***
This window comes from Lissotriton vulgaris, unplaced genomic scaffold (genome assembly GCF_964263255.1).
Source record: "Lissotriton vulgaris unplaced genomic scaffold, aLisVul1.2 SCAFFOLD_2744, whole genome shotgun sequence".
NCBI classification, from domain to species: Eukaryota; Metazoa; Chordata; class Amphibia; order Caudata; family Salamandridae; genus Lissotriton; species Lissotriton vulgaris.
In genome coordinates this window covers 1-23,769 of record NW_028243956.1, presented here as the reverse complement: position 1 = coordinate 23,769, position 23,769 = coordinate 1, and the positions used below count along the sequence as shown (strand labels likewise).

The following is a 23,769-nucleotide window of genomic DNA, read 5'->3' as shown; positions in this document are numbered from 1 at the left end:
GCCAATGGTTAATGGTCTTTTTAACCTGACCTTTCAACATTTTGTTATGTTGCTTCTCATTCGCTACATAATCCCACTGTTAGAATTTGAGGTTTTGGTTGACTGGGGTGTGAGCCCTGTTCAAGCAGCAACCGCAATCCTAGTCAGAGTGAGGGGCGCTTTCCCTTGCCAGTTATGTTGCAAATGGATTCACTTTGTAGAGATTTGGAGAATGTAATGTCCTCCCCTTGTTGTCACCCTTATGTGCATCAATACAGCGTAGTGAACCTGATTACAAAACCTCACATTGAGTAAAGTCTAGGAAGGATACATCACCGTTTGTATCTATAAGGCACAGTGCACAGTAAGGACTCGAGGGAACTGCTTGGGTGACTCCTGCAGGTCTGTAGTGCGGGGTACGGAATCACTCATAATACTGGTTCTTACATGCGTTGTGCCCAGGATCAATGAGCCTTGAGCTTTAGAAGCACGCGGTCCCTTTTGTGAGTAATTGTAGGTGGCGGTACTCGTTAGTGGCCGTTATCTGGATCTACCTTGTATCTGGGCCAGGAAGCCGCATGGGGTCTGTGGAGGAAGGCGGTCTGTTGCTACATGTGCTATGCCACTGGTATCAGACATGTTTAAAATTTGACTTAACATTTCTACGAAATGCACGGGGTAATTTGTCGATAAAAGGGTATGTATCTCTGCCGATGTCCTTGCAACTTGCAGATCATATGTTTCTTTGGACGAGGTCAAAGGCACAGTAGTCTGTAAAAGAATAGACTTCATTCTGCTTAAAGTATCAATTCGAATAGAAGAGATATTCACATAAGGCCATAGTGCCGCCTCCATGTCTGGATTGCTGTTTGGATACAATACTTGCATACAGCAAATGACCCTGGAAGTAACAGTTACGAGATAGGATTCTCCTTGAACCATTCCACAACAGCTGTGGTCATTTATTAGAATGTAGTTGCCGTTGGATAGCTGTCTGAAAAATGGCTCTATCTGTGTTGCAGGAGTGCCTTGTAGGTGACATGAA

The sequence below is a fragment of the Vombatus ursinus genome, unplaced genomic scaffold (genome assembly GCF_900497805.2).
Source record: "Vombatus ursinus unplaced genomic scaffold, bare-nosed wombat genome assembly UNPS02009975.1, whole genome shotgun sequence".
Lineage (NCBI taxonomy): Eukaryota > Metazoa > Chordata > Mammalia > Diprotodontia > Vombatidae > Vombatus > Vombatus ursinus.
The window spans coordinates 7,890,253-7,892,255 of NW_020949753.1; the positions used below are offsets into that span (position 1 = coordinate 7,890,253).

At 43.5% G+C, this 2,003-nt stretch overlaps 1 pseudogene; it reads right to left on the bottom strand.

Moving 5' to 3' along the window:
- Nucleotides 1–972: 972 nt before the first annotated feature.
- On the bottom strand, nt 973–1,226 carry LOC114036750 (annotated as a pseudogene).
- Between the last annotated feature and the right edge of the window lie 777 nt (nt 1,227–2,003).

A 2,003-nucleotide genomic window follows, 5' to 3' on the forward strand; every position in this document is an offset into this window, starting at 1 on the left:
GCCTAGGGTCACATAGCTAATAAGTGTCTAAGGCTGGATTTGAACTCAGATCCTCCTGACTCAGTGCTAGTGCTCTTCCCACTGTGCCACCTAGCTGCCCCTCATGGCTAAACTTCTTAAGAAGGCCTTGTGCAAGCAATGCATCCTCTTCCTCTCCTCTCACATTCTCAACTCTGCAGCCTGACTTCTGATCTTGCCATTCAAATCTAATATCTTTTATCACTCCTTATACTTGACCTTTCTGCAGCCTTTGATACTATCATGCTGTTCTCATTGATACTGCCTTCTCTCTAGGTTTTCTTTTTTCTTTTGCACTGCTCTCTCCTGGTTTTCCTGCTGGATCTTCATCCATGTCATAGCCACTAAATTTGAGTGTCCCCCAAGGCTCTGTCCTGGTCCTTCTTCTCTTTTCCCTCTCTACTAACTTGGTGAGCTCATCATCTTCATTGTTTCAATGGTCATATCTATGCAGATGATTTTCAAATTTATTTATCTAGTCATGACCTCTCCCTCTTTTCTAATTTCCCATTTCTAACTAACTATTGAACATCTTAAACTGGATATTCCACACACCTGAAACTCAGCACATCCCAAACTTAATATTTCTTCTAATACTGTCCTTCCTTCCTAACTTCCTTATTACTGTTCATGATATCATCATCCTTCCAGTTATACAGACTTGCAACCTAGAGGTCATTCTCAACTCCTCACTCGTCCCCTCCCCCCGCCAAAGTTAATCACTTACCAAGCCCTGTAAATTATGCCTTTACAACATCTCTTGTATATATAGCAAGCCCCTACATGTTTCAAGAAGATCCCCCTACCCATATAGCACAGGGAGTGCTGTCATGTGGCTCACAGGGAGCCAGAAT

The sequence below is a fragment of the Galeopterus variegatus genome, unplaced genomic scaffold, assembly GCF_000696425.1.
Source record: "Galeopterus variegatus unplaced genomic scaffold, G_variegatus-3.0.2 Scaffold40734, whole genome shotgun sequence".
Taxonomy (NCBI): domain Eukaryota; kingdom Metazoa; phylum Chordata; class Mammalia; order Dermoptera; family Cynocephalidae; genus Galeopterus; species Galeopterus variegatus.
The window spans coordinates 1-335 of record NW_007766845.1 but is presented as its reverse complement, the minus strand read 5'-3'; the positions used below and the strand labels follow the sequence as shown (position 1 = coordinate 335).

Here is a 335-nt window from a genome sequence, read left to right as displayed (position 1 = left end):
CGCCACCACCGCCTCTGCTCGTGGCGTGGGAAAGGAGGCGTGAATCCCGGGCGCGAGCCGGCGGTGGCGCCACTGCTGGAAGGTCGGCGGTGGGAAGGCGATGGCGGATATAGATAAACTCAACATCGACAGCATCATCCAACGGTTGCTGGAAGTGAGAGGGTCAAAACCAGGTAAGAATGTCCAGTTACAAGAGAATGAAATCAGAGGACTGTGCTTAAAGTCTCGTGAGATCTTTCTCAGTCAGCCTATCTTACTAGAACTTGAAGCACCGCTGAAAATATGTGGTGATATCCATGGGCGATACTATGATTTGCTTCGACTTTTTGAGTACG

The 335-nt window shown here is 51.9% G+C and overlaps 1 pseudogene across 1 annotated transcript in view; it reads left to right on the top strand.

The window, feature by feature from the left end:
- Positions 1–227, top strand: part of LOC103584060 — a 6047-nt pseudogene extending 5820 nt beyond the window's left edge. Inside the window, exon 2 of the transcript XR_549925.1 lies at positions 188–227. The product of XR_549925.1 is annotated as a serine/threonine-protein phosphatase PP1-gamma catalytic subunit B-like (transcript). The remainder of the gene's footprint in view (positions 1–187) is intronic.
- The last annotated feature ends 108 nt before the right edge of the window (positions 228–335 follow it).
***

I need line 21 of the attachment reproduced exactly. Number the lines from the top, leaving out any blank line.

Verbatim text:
The window spans coordinates 1-335 of record NW_007766845.1 but is presented as its reverse complement, the minus strand read 5'-3'; the positions used below and the strand labels follow the sequence as shown (position 1 = coordinate 335).